From its rough-hewn exterior, it's hard to tell if the Aztlan Theater is still up and running. It is, technically, but the once-notable building that has been a part of the fabric of Santa Fe for decades is in dire need of some help. There's a lot of love and history in this long-running music venue, but it is currently without a proper sound system. And without that, the show can't go on.
This Saturday, September 20, the "Save the Aztlan: A benefit to restore Denver's musical heritage" show will bring bands back to the stage and all of the money will go to bringing back some of the venue's former glory.
See also: Denver Rock Atlas: The Aztlan Theatre
Opening in the 1920s as movie house the Santa Fe Theater, Tim Correa purchased it in 1973 and renamed it the Aztlan Theater. He was still doing movies then, until 1986 when he says technology caught up with the film business and the introduction of the VCR to households cut his theater patronage down by 75 percent. In 1987, then-fledgling freelance booker Doug Kauffman (one of the dudes behind Nobody In Particular Presents and re-vamper of now seminal concert venues like the Ogden and the Gothic) approached Correa about putting on a show for a band called the Red Hot Chili Peppers.
"I didn't even know who the Red Hot Chili Peppers were, but I said okay," says Correa with a calm laugh. He thinks there may have been a handful of local shows hosted in the venue prior to that, but it was that Chili Peppers show that he remembers most, kicking off a new era for the Aztlan. Later, a young promoter named Dan Steinberg came in and started booking shows for Correa. That lasted a while, but Steinberg moved on to the greener entertainment pastures of the Pacific Northwest in 2000 and went on to become a big name promoter. Shows at the Aztlan just weren't the same after that.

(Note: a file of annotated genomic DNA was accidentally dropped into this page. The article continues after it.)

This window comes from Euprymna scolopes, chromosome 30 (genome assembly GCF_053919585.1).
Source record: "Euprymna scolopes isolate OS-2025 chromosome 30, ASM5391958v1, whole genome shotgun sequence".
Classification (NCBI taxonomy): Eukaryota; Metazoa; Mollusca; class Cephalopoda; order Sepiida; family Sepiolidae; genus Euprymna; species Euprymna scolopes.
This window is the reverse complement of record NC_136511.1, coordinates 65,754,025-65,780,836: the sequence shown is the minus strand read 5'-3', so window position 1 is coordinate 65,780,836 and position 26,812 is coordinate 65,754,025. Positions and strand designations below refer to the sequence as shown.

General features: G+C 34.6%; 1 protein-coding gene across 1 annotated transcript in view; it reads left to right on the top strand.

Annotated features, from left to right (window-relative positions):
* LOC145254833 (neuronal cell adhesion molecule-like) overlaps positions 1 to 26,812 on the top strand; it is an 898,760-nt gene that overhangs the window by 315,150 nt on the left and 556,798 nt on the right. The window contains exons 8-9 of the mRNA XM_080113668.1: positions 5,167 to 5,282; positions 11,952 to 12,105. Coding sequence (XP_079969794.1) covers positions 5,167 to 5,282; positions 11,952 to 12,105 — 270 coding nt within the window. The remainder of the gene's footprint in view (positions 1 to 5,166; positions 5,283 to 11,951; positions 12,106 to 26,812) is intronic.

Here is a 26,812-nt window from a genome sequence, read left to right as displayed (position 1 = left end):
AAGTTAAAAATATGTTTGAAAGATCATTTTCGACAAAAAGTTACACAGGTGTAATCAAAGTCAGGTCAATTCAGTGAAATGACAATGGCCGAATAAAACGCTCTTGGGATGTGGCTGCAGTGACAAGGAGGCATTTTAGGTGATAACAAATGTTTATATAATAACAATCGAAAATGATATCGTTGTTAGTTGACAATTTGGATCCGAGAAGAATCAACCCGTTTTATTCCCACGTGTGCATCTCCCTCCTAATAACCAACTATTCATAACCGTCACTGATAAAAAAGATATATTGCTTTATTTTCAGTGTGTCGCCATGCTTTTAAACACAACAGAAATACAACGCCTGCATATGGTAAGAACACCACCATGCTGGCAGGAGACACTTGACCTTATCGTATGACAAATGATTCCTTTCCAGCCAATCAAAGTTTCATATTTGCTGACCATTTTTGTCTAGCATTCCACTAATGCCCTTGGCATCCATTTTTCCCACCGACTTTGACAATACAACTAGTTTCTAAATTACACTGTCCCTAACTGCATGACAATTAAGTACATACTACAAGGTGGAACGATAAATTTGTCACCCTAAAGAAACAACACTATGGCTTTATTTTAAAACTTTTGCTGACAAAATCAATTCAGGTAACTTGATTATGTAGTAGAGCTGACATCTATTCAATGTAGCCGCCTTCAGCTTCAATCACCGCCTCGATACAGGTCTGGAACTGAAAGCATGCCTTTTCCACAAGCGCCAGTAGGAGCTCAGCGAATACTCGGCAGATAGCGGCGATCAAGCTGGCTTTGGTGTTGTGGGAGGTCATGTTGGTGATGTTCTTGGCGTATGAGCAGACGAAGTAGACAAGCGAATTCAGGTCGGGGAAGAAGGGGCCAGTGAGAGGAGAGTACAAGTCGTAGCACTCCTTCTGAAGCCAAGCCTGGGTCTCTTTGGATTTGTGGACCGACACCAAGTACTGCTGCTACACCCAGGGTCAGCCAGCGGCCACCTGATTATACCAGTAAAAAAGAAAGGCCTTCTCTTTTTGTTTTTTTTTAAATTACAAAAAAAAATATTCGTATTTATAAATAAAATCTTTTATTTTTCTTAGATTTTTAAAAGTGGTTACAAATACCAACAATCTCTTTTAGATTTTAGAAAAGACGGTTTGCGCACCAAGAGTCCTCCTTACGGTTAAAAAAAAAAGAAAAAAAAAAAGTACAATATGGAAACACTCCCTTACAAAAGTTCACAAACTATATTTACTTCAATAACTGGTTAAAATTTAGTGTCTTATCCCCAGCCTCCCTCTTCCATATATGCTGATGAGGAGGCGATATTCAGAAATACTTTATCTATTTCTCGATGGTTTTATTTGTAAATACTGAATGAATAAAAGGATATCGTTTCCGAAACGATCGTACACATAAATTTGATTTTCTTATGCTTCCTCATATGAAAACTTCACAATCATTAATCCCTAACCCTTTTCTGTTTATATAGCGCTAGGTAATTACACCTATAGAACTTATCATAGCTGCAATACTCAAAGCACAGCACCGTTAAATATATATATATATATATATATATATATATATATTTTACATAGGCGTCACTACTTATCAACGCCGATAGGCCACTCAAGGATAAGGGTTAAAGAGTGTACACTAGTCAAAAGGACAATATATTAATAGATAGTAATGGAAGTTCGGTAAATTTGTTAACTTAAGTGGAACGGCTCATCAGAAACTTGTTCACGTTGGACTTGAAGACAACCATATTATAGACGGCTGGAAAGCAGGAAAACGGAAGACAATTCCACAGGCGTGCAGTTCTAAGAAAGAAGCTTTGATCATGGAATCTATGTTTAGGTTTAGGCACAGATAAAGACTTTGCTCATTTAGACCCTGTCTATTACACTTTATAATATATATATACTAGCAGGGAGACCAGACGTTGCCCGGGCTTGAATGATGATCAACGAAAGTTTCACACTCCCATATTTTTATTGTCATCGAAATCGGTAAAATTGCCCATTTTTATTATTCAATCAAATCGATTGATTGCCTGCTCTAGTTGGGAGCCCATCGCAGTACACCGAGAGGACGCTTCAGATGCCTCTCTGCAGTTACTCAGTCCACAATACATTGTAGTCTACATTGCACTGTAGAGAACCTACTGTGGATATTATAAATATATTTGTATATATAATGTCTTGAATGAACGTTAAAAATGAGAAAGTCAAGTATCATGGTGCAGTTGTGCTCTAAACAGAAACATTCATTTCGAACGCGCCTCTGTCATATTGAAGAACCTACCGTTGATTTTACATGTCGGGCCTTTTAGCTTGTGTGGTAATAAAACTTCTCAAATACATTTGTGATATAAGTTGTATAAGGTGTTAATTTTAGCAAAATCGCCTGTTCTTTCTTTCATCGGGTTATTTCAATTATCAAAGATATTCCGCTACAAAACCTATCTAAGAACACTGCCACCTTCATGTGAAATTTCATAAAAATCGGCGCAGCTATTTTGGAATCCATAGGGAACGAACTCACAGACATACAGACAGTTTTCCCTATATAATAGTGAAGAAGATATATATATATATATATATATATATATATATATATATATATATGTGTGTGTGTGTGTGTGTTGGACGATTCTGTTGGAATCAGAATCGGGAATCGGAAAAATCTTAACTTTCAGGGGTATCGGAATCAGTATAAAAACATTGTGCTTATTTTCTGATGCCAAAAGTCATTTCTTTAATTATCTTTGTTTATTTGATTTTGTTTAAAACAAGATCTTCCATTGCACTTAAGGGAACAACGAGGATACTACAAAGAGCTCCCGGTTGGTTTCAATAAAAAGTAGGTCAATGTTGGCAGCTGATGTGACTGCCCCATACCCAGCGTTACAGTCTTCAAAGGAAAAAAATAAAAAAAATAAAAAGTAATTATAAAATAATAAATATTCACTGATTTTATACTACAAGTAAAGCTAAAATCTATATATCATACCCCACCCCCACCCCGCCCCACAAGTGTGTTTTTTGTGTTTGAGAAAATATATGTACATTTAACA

But to pick up the slack, Correa had started being approached by rave promoters in the mid-90s, and that was the business that sustained the theater up until about six months ago when the owner says bookings just simply dropped off. He's not sure why, but he is no longer seeing the the same business he used to and it's hurting.
Correa says Ha Hau of Triad Dragons (a man instrumental in the massively successful EDM scene in Colorado) was once a regular renter of the Aztlan space. When raves became the theater's bread and butter, the sound system was hardly adequate, so it had to go. Promoters brought in their own gear, meaning the theater is currently without its own system. Saturday's benefit is hoping to change that. Once he can afford his own system, Correa thinks he could be back in the business of booking shows.
A Slayer poster from the venue's concert heyday.
Bands at this weekend's "Save the Aztlan" benefit will be playing on the theater's stage with a rented sound system, though one of the benefit's organizers, Steph Baily of Tangeroo Entertainment, thinks the show itself will still be a little rough around the edges -- but the love of the place is still very strong. "The lighting is pretty terrible but we'll just have to make do," she Bailey with a laugh. Bailey got involved with the idea of hosting a benefit when Monica Patton, her friend and bartender at the theater's adjoining Theatre Bar, mentioned that the Aztlan was in need of some help.
The two friends banded together and asked bands they knew -- along with posting inquiries to Facebook and Craigslist reaching out to bands they didn't know personally who might want to help -- looking for people to play. A good amount of locals came out in support and the show was good to go.
Sets begin early in the day on Saturday, with acts like NDAAZ, Such As I Am, Orcinus, Kunundrum, AdrienneO and more taking the stage starting at 4 p.m. for the benefit. Local artists and merchants from in and around the Santa Fe Art District will also have tables set up inside the venue selling work and wares to help raise money.
With acts like Run-D.M.C., AFI, Offspring and Slayer performing on the Aztlan's stage over the years, it is a place with music history Denver can't afford to lose. Tickets for the "Save the Aztlan: A benefit to restore Denver's musical heritage" goes down this Saturday, September 20 at 4 p.m. at the Aztlan Theater. Tickets are $5 and can be purchased at the door or through the event's website. For more information and a full line-up of bands performing, visit the "Save the Aztlan" Facebook.
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